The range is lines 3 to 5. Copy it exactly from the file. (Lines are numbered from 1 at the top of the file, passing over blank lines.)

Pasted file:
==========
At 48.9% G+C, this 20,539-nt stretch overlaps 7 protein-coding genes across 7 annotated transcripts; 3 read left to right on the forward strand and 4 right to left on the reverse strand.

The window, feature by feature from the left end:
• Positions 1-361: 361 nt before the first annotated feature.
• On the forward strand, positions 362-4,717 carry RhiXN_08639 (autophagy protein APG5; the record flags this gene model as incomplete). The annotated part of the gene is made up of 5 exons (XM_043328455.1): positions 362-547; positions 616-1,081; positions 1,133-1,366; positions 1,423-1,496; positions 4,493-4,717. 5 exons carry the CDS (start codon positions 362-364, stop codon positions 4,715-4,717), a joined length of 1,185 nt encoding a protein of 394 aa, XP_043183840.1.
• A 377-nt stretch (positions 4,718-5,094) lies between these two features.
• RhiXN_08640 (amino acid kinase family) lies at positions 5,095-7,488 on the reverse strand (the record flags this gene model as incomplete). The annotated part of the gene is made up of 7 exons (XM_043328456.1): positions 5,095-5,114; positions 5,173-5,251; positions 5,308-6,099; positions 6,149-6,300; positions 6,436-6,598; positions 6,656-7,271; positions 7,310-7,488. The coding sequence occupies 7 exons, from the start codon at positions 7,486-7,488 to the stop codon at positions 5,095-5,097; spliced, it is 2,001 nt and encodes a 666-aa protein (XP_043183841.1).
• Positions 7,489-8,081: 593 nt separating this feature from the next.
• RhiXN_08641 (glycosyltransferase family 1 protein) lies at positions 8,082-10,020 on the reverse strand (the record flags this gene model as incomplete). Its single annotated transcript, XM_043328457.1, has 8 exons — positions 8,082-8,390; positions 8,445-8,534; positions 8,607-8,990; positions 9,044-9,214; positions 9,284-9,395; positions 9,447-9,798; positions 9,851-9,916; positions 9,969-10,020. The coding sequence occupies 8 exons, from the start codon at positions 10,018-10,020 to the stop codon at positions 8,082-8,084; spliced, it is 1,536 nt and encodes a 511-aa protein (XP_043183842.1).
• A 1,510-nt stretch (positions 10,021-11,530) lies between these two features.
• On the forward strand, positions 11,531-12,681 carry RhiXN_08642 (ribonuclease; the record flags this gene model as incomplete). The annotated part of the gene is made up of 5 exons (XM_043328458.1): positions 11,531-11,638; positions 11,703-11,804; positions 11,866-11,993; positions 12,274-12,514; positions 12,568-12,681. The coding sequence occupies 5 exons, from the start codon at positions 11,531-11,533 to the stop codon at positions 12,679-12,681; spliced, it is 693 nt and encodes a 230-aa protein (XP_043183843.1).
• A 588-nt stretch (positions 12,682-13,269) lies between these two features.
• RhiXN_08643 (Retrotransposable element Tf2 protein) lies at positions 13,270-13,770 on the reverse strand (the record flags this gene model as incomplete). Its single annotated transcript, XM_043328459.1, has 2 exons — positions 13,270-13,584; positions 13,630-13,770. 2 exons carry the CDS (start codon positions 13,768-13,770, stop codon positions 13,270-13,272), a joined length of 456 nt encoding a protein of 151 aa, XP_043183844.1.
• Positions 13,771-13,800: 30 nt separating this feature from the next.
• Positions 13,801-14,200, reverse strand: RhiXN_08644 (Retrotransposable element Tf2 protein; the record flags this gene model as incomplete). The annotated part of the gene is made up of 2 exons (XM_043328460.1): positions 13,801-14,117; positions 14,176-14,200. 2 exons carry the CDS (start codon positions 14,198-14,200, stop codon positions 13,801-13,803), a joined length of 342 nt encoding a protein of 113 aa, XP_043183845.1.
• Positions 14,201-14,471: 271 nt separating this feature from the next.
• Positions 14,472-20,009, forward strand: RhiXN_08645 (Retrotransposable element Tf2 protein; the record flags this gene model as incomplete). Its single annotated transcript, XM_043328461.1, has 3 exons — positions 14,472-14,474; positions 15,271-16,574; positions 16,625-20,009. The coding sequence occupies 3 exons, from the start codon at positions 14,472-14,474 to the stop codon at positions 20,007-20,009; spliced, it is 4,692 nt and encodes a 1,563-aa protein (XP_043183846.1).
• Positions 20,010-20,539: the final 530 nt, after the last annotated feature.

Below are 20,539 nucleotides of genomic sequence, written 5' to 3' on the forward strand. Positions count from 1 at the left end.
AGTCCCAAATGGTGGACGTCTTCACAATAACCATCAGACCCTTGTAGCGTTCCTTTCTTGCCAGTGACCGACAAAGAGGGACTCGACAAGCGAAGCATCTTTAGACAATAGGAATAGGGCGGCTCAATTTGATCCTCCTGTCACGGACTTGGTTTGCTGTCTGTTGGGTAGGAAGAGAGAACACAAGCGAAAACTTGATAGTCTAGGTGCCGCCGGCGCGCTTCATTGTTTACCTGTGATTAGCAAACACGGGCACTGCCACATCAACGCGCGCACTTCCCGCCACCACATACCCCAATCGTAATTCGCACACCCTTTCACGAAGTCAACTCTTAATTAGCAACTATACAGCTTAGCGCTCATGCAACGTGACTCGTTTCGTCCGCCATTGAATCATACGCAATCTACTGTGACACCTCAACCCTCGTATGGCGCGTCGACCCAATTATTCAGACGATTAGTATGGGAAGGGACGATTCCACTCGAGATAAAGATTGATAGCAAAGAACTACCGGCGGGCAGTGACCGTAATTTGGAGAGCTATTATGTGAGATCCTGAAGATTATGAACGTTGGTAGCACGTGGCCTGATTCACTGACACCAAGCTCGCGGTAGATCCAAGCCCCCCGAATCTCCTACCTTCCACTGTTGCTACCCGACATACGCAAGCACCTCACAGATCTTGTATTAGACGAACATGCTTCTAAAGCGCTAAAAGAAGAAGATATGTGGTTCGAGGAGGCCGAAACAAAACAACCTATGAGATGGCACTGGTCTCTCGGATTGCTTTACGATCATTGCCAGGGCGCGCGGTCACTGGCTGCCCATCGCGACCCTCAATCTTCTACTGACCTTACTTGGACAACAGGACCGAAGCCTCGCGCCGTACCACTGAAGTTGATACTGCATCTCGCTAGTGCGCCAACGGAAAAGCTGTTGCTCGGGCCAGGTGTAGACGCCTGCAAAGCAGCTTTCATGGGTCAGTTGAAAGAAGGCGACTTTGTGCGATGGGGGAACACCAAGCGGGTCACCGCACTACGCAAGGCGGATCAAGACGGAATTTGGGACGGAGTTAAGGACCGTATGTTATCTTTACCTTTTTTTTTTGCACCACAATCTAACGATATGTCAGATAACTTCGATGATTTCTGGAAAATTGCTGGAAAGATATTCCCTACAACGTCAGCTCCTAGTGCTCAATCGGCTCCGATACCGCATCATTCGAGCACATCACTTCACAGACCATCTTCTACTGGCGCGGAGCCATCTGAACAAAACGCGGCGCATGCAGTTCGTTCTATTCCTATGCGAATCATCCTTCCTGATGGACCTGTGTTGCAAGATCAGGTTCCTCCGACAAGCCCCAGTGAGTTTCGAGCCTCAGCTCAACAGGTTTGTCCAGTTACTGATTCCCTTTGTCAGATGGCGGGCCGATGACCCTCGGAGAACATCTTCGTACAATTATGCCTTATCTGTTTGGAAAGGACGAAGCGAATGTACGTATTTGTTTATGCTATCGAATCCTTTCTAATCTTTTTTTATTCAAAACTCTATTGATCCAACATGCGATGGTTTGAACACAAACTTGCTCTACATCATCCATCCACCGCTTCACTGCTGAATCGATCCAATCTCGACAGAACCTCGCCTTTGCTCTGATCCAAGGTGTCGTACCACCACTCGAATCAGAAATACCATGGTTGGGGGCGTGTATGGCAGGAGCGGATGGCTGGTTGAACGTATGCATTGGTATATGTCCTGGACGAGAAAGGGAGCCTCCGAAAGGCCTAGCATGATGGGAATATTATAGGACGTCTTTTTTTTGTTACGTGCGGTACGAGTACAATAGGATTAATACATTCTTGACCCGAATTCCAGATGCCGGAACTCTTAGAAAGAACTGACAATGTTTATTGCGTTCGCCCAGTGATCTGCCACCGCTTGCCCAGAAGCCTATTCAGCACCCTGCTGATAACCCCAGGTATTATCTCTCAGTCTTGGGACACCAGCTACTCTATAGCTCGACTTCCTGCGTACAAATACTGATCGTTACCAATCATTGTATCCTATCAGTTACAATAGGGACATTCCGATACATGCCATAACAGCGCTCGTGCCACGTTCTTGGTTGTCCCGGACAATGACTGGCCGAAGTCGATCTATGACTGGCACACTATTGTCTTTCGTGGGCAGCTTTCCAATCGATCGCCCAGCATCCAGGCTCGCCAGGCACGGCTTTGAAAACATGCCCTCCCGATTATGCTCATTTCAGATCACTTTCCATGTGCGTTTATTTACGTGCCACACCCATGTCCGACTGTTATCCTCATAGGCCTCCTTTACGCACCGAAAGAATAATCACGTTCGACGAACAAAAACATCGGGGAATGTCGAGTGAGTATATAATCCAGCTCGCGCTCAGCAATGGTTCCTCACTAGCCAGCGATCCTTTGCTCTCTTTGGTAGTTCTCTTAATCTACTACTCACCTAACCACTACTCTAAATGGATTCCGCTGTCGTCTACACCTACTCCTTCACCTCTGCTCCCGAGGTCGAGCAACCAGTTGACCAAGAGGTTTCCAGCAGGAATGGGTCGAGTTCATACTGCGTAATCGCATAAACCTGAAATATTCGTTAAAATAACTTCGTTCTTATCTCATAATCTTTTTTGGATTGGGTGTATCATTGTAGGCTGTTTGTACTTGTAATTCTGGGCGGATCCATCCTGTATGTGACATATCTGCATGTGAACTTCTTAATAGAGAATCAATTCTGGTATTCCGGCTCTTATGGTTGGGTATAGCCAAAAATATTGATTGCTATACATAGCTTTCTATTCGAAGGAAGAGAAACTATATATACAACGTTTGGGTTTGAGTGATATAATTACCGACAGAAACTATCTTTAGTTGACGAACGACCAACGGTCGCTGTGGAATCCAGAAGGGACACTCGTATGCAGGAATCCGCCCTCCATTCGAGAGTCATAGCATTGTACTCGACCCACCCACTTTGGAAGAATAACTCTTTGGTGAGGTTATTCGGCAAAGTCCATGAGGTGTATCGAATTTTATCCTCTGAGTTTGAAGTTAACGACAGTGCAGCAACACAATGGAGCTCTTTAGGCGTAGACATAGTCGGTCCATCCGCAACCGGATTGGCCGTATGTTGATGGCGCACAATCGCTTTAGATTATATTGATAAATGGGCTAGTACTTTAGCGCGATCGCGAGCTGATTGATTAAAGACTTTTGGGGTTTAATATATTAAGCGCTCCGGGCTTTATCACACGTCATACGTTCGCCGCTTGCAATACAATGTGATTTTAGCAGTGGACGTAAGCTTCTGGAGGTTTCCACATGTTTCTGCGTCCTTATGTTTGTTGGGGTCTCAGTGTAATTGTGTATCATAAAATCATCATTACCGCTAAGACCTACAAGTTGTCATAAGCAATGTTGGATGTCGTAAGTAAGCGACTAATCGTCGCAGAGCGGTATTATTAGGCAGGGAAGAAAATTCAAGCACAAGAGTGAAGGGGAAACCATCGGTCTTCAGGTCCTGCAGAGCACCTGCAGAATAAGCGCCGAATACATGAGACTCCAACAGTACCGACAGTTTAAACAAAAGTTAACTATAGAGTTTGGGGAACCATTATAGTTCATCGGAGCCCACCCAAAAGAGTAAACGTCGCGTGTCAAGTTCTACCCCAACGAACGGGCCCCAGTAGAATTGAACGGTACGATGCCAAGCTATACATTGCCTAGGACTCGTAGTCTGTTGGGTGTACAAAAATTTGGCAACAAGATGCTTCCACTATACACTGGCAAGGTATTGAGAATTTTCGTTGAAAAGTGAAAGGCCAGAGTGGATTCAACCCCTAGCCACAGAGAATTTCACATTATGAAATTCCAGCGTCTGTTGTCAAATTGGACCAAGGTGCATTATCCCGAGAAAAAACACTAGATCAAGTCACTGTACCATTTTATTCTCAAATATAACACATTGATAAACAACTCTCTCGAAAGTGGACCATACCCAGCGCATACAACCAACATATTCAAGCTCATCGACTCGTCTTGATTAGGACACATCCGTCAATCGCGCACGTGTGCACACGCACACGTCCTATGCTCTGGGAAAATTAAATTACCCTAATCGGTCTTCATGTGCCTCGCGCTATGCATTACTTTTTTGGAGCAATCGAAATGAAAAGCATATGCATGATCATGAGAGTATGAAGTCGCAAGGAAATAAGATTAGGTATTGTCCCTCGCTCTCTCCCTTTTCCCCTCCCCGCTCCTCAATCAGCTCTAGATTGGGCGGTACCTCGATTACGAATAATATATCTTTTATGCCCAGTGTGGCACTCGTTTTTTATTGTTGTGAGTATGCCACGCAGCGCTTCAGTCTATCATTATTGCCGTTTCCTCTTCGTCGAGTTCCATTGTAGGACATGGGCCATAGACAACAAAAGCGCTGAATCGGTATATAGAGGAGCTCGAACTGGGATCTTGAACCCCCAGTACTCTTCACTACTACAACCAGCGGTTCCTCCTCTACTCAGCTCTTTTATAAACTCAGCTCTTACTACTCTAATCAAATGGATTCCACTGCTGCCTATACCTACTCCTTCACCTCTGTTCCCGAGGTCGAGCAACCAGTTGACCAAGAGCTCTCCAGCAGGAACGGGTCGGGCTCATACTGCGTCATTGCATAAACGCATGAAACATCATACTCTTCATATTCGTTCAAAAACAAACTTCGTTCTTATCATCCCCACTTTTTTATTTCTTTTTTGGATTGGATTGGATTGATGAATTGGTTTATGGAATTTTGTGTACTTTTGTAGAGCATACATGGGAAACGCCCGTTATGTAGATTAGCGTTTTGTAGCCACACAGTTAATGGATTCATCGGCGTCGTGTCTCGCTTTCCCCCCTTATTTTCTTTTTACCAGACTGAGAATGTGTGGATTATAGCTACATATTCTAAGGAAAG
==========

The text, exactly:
• Positions 1-361: 361 nt before the first annotated feature.
• On the forward strand, positions 362-4,717 carry RhiXN_08639 (autophagy protein APG5; the record flags this gene model as incomplete). The annotated part of the gene is made up of 5 exons (XM_043328455.1): positions 362-547; positions 616-1,081; positions 1,133-1,366; positions 1,423-1,496; positions 4,493-4,717. 5 exons carry the CDS (start codon positions 362-364, stop codon positions 4,715-4,717), a joined length of 1,185 nt encoding a protein of 394 aa, XP_043183840.1.
• A 377-nt stretch (positions 4,718-5,094) lies between these two features.